Monday, 27 February 2012

Ex-China Sky director suing SGX to overturn reprimand

The fight between China Sky Chemical Fibre Co. Ltd. and the SGX (Singapore Exchange) gets more and more interesting.

From the Business Times (Singapore) by Lynette Khoo, published Feb 27, 2012:

A former China Sky independent director (ID) has dismissed an apparent Singapore Exchange (SGX) offer to settle his grievance out of court, calling it an affront to common sense.

Yeap Wai Kong, who has applied to the courts to overturn a public reprimand issued against him by SGX, said yesterday that he 'shall continue to seek redress against the Singapore Exchange'.

The High Court will hear his judicial review application for a quashing order on SGX's public reprimand against him on March 26.

Mr Yeap issued a press release yesterday in response to SGX's offer to review its reprimand if he can provide new information to show why he should not have been reprimanded.

This statement from SGX on Feb 22 essentially provides an avenue for Mr Yeap to address his issue with SGX without going through the courts.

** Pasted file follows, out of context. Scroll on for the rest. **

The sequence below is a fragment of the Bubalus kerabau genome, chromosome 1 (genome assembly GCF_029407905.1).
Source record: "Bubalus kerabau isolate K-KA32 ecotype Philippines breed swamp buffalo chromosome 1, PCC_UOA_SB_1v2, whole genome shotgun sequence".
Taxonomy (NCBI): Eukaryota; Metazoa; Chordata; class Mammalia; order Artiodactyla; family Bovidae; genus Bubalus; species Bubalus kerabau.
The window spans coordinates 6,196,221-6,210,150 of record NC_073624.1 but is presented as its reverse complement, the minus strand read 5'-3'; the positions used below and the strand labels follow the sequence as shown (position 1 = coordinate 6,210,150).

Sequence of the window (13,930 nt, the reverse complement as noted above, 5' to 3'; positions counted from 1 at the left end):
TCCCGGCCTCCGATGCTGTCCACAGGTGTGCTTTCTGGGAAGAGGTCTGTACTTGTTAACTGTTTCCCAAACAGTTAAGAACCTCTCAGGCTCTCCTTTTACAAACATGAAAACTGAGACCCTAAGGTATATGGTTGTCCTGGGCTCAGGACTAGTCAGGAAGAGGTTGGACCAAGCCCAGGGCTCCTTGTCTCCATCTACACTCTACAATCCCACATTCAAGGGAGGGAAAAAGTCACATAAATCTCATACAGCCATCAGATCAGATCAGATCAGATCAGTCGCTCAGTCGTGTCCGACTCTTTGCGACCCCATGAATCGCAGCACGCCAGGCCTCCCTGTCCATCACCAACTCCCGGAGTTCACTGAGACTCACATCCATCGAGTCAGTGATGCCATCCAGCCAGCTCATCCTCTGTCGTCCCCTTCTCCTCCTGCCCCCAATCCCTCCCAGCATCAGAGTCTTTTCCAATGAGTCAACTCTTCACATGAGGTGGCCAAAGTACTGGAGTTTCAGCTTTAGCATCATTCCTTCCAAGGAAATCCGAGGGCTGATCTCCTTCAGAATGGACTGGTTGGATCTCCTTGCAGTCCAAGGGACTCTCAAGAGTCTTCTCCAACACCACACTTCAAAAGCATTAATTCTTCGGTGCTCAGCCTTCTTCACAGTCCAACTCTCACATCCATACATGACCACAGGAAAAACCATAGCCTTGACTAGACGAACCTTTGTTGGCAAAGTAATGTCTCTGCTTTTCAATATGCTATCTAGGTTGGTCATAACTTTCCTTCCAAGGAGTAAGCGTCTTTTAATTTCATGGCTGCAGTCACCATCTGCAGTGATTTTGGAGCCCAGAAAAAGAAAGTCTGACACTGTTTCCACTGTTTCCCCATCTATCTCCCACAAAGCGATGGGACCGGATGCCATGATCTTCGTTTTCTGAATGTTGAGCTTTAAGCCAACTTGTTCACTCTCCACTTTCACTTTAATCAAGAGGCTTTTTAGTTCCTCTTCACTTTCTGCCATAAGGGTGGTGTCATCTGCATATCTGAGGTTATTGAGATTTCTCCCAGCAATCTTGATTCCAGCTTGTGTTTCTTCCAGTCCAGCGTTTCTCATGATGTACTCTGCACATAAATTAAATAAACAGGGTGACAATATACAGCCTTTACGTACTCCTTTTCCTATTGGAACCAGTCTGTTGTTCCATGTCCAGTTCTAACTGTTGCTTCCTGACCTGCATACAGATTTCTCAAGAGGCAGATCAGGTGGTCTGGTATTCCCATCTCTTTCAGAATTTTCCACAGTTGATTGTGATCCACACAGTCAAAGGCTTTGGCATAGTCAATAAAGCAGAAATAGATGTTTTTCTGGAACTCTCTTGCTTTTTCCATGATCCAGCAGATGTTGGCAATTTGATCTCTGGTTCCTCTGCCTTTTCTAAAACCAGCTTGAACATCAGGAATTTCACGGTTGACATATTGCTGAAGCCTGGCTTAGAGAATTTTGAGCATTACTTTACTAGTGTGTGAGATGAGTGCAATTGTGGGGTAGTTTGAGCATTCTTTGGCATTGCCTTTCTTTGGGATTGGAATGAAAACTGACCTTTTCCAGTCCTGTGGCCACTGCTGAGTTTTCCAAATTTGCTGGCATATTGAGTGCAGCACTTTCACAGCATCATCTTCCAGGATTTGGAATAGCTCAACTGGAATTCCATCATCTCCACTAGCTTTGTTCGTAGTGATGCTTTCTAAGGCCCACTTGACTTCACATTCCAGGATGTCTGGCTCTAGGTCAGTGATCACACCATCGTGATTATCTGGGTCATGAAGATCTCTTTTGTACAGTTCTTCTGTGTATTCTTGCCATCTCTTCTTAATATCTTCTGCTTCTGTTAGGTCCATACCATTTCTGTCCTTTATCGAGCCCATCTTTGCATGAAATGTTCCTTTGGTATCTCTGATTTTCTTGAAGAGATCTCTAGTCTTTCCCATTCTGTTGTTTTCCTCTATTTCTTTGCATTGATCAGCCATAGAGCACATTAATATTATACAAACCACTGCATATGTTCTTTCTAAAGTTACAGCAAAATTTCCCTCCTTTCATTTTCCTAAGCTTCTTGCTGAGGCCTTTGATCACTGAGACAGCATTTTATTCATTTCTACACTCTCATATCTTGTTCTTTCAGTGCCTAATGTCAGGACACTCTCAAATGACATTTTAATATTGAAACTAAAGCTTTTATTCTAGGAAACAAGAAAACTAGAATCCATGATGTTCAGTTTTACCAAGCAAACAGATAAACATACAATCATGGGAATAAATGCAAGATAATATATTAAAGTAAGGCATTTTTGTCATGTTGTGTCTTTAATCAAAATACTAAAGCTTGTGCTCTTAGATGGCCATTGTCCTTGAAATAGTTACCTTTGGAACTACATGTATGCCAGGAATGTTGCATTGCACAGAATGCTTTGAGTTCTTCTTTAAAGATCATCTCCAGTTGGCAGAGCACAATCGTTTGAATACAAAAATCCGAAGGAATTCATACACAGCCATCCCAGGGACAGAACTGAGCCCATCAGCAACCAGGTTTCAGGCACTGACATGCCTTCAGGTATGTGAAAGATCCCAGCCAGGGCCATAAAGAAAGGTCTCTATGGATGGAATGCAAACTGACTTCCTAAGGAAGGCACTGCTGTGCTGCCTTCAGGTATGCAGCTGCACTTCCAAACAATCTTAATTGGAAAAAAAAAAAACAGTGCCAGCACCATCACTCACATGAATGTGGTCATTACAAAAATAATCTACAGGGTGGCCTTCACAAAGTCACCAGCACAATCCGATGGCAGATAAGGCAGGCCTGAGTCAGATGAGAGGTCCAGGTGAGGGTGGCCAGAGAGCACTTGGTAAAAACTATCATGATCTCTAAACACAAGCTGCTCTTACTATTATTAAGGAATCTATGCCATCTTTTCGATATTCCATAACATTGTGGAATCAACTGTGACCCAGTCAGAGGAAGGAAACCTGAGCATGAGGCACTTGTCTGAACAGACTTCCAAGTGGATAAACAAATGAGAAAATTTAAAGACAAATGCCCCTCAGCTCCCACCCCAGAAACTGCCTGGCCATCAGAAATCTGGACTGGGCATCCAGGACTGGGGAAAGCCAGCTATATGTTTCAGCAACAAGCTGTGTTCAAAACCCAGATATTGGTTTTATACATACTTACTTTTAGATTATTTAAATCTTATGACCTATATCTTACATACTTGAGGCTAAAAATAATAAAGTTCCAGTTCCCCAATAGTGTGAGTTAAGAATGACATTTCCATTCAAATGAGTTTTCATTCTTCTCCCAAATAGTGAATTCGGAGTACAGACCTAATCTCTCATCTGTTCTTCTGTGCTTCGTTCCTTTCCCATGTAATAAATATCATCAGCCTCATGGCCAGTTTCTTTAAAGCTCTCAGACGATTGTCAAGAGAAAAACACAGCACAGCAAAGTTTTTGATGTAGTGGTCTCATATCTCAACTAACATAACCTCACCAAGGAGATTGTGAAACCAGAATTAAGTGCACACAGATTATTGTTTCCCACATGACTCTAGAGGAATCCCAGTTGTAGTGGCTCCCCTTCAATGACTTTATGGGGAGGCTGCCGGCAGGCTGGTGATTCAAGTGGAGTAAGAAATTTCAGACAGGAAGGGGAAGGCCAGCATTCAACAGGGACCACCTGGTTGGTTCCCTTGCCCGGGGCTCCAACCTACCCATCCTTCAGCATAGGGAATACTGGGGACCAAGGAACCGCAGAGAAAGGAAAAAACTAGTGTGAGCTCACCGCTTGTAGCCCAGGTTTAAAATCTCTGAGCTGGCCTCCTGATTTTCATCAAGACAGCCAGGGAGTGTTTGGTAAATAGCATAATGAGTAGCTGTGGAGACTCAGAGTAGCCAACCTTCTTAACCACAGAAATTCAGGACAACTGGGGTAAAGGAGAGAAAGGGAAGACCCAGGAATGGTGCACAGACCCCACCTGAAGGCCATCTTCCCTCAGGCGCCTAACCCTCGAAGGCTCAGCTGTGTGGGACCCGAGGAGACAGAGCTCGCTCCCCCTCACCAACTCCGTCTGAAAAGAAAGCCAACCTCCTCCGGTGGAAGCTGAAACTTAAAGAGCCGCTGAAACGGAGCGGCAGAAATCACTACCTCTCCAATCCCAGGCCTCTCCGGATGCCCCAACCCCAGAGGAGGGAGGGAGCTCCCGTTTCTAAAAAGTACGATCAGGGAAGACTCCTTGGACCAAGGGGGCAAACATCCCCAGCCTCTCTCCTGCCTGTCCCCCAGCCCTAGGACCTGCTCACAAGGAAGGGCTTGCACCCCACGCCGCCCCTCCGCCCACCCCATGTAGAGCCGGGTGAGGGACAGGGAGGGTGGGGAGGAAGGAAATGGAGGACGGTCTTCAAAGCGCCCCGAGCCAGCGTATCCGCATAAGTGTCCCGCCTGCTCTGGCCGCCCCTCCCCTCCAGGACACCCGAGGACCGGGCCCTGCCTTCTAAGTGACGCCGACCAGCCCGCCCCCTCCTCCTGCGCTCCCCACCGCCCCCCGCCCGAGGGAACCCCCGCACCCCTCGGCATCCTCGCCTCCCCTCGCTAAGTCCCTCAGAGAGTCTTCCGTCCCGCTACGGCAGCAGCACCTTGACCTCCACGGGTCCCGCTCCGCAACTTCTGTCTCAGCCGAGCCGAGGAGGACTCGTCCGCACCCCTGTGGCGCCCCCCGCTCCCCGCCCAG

'The 22 February announcement seems to suggest that I should bear the onus of substantiating why I ought not to be publicly reprimanded after SGX has already publicly reprimanded me without giving me an opportunity to be heard. Common sense is affronted upon the utterance of such a proposition,' Mr Yeap said. 'Even a court would have to give an accused an opportunity to be heard and a fair hearing before the court is entitled to sentence the accused.'

In a previous turn of events, China Sky hit back at SGX through the website of .... SGX itself! It used the SGX announcements site to publish a lengthy expose what had happened before, even including the personal notes taken by the CEO at a meeting with SGX officials.

Although China Sky seems to outwit the SGX for the time being, the story will probably not end well for its shareholders. The independent directors and the CEO of China Sky have resigned, and the share is suspended. Investigations are on-going.


  1. I think this interesting China Sky and SGX saga will be beneficial in the long run.

    It sure makes my learning of the listing rules in SGX and duties of a director more "alive".

    On the other hand, if I am vested in China Sky as a minority retail investor, I would be very pissed.

    Watching and learning.

  2. Thanks for your comment, I agree.

    Malaysia has not yet gone this direction with a China listed company, but my guess is that serious problems will happen in the not so far distance, probably this year.

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